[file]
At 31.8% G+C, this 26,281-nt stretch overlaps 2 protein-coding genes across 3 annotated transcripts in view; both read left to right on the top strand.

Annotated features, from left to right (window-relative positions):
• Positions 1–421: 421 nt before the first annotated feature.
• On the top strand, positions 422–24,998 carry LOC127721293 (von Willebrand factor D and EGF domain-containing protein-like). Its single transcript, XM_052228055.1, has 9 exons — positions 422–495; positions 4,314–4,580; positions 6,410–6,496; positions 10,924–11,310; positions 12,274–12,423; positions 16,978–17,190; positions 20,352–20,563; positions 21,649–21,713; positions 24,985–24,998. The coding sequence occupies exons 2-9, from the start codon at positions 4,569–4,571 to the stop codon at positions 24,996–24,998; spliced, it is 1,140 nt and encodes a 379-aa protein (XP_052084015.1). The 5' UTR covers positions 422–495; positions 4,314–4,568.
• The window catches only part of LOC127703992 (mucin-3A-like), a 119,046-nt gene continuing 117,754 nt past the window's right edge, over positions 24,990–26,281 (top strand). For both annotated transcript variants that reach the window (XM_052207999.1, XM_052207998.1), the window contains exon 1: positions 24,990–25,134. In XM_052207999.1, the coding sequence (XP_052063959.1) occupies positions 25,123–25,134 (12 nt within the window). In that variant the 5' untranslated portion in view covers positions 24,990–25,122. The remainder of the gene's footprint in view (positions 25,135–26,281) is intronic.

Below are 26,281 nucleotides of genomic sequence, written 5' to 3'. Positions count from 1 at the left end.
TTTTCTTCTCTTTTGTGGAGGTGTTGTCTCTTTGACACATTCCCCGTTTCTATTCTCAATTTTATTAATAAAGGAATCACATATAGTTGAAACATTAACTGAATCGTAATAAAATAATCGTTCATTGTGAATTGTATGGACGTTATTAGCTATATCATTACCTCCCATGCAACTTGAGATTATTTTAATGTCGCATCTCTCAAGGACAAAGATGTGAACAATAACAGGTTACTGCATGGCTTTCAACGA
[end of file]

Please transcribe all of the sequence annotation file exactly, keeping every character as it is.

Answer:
At 31.8% G+C, this 26,281-nt stretch overlaps 2 protein-coding genes across 3 annotated transcripts in view; both read left to right on the top strand.

Annotated features, from left to right (window-relative positions):
• Positions 1–421: 421 nt before the first annotated feature.
• On the top strand, positions 422–24,998 carry LOC127721293 (von Willebrand factor D and EGF domain-containing protein-like). Its single transcript, XM_052228055.1, has 9 exons — positions 422–495; positions 4,314–4,580; positions 6,410–6,496; positions 10,924–11,310; positions 12,274–12,423; positions 16,978–17,190; positions 20,352–20,563; positions 21,649–21,713; positions 24,985–24,998. The coding sequence occupies exons 2-9, from the start codon at positions 4,569–4,571 to the stop codon at positions 24,996–24,998; spliced, it is 1,140 nt and encodes a 379-aa protein (XP_052084015.1). The 5' UTR covers positions 422–495; positions 4,314–4,568.
• The window catches only part of LOC127703992 (mucin-3A-like), a 119,046-nt gene continuing 117,754 nt past the window's right edge, over positions 24,990–26,281 (top strand). For both annotated transcript variants that reach the window (XM_052207999.1, XM_052207998.1), the window contains exon 1: positions 24,990–25,134. In XM_052207999.1, the coding sequence (XP_052063959.1) occupies positions 25,123–25,134 (12 nt within the window). In that variant the 5' untranslated portion in view covers positions 24,990–25,122. The remainder of the gene's footprint in view (positions 25,135–26,281) is intronic.

Below are 26,281 nucleotides of genomic sequence, written 5' to 3'. Positions count from 1 at the left end.
TTTTCTTCTCTTTTGTGGAGGTGTTGTCTCTTTGACACATTCCCCGTTTCTATTCTCAATTTTATTAATAAAGGAATCACATATAGTTGAAACATTAACTGAATCGTAATAAAATAATCGTTCATTGTGAATTGTATGGACGTTATTAGCTATATCATTACCTCCCATGCAACTTGAGATTATTTTAATGTCGCATCTCTCAAGGACAAAGATGTGAACAATAACAGGTTACTGCATGGCTTTCAACGA